Child Abuse Prevention Council teaches positive parenting



CONCORD – Last year Manuel Contreras found himself in a situation that can often be the end of a path for parents or the start of an unpleasant cycle: the loss of custody of his young son as a result an incident of domestic violence.

But Contreras did not give up on himself or his child. After completing a court-mandated program, he did some soul-searching and decided he had more learning to do.

“I wanted more,” he said.

Manuel Contreras, of Bay Point, poses with his son Emmanuel, 4, as he stands at the Monument First 5 Center in Concord, Calif., Thursday, Nov. 2, 2017. Contreras attended a parenting program of 22 weeks and went to 2 1/2 hour class once a week. The course is provided by the Child Abuse Prevention Council of Contra Costa. (Jose Carlos Fajardo / Bay Area News Group)

So East Bay’s dad made a decision that surprised even seasoned social work specialists. He double-registered for six-month immersive parenting courses at the Contra Costa County Child Abuse Prevention Council. Sometimes he would arrive hungry, in work clothes, after crossing the county by bus. But those around him say he’s always been engaged and never missed a class.

As he progressed he started having his son again in his life. One day, he showed up to class beaming, his 4-year-old son in his arms.

“It was such a positive moment,” said Maggie Velasco, program director at PACE.

The Contra Costa CAPC was founded 33 years ago, with the stimulating mission of an approach of prevention and not intervention. It offers free classes for parents and children that help children report abuse and teach parents effective ways to interact with families without bringing negativity into the household.

“I learned to correct his behavior without scolding him, to make him proud and, when I am stressed, to try to do everything not to reflect on him,” Contreras said. “I learned that children can feel stress; it can be the way we talk to them or even the way we look at them.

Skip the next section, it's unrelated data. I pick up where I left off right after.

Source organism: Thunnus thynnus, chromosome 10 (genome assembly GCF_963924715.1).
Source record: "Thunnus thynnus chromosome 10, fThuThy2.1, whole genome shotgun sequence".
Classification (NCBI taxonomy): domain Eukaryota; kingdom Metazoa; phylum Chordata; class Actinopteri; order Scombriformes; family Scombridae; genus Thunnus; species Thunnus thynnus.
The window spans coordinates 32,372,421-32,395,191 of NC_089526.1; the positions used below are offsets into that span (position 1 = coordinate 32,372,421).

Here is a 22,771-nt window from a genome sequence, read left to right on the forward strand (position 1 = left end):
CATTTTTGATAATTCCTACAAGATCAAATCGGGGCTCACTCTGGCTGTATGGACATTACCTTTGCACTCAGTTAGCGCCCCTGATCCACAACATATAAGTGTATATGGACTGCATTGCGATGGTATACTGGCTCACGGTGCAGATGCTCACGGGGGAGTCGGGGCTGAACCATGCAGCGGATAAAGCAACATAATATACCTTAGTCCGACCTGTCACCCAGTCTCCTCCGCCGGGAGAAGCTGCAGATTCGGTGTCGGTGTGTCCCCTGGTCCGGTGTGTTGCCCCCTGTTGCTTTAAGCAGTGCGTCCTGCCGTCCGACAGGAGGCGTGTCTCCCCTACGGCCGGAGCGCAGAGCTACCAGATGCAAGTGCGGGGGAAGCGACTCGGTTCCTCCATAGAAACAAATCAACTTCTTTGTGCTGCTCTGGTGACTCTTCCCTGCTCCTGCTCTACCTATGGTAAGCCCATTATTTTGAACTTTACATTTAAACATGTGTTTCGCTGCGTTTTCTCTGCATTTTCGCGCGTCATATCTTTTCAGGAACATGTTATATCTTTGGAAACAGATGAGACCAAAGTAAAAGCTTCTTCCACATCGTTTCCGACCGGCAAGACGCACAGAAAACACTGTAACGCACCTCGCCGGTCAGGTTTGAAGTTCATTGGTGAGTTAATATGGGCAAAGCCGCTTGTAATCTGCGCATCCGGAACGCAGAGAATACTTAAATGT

CAPC received funding this year from Share the Spirit, an annual holiday campaign that serves needy residents of the East Bay. The grant is administered by the Contra Costa Crisis Center and the donations support the programs of more than 40 nonprofit agencies in Contra Costa and Alameda counties.

“This is a stressful time for families, and if we can reduce that stress, it will be a healthier, safer vacation for everyone,” said Executive Director Carol Carrillo.

Last year CAPC opened a new classroom for parents of children with intellectual disabilities. Classes are offered in Richmond and Concord, with plans to expand to the eastern part of Contra Costa County. Classes filled up quickly, which shows how necessary these services are.

“Looking at child abuse prevention as a whole, we are trying to identify the gaps in services, and this is the one that has reached the top,” Carillo said.

PACE is best known for its parenting education program, which is carried out in collaboration with Child and Family Services and the First 5 Center. Like all CAPC courses, it is optional, free for parents, and offered in English and Spanish. But that comes with a massive six-month time commitment, with weekly classes lasting 2.5 hours.

In contrast, court-ordered parenting classes only last a minimum of 12 hours, which Velasco says is not long enough to make any meaningful change.

“Parents have to join. If you really want to change, it can’t be a quick fix, ”she said. “A lot of it is about rethinking how you were raised and how your parents impacted your life. This is how the cycle breaks.

Carrillo said his group used a “non-judgmental approach” to class, and cited internal data showing the class helps reduce risk factors for abuse. She said that a large number of parents who sign up are referred to CAPC by friends or family members who have successfully completed a course.

“It’s a force-based model,” Carrillo said. “It’s really about building the strengths of a family; instead of looking at what’s wrong, we want to look at what’s right and build on that.


The Share the Spirit vacation campaign, sponsored by the Bay Area News Group, serves needy residents of Alameda and Contra Costa counties by funding nonprofit vacation and outreach programs.

To make a tax-deductible contribution, cut the coupon accompanying this story or go to

Readers with questions, as well as individuals or businesses interested in making significant contributions, can contact the Contra Costa Crisis Center, which administers the fund, at 925-939-1916, ext. 408, or [email protected]



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